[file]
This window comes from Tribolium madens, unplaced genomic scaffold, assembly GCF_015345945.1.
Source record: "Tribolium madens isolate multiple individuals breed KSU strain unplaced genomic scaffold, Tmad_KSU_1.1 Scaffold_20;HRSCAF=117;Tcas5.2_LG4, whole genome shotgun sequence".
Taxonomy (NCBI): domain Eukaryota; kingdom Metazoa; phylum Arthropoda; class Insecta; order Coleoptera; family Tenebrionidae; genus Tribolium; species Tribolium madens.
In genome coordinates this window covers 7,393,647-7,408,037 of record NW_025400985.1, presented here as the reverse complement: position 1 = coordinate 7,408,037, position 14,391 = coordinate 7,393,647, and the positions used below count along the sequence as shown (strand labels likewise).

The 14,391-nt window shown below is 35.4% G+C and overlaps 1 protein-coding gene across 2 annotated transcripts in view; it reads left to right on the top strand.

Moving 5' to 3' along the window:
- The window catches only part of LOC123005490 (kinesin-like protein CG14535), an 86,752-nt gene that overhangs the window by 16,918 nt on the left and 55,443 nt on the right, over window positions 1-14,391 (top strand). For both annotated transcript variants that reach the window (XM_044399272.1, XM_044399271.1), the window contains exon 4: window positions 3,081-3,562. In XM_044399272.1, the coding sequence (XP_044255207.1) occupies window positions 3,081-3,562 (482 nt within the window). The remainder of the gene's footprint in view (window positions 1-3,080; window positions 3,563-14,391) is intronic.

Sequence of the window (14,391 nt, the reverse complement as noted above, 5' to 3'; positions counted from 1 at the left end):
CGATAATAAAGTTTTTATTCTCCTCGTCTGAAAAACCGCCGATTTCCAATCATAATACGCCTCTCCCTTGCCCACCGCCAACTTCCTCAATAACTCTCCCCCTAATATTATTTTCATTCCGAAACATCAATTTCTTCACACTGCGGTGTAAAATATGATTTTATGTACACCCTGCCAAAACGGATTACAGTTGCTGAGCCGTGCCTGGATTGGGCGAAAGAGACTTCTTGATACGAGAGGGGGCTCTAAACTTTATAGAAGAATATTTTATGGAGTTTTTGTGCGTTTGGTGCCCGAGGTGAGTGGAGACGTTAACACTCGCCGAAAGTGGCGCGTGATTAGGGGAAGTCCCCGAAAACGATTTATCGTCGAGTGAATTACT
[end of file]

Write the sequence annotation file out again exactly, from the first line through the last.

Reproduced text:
This window comes from Tribolium madens, unplaced genomic scaffold, assembly GCF_015345945.1.
Source record: "Tribolium madens isolate multiple individuals breed KSU strain unplaced genomic scaffold, Tmad_KSU_1.1 Scaffold_20;HRSCAF=117;Tcas5.2_LG4, whole genome shotgun sequence".
Taxonomy (NCBI): domain Eukaryota; kingdom Metazoa; phylum Arthropoda; class Insecta; order Coleoptera; family Tenebrionidae; genus Tribolium; species Tribolium madens.
In genome coordinates this window covers 7,393,647-7,408,037 of record NW_025400985.1, presented here as the reverse complement: position 1 = coordinate 7,408,037, position 14,391 = coordinate 7,393,647, and the positions used below count along the sequence as shown (strand labels likewise).

The 14,391-nt window shown below is 35.4% G+C and overlaps 1 protein-coding gene across 2 annotated transcripts in view; it reads left to right on the top strand.

Moving 5' to 3' along the window:
- The window catches only part of LOC123005490 (kinesin-like protein CG14535), an 86,752-nt gene that overhangs the window by 16,918 nt on the left and 55,443 nt on the right, over window positions 1-14,391 (top strand). For both annotated transcript variants that reach the window (XM_044399272.1, XM_044399271.1), the window contains exon 4: window positions 3,081-3,562. In XM_044399272.1, the coding sequence (XP_044255207.1) occupies window positions 3,081-3,562 (482 nt within the window). The remainder of the gene's footprint in view (window positions 1-3,080; window positions 3,563-14,391) is intronic.

Sequence of the window (14,391 nt, the reverse complement as noted above, 5' to 3'; positions counted from 1 at the left end):
CGATAATAAAGTTTTTATTCTCCTCGTCTGAAAAACCGCCGATTTCCAATCATAATACGCCTCTCCCTTGCCCACCGCCAACTTCCTCAATAACTCTCCCCCTAATATTATTTTCATTCCGAAACATCAATTTCTTCACACTGCGGTGTAAAATATGATTTTATGTACACCCTGCCAAAACGGATTACAGTTGCTGAGCCGTGCCTGGATTGGGCGAAAGAGACTTCTTGATACGAGAGGGGGCTCTAAACTTTATAGAAGAATATTTTATGGAGTTTTTGTGCGTTTGGTGCCCGAGGTGAGTGGAGACGTTAACACTCGCCGAAAGTGGCGCGTGATTAGGGGAAGTCCCCGAAAACGATTTATCGTCGAGTGAATTACT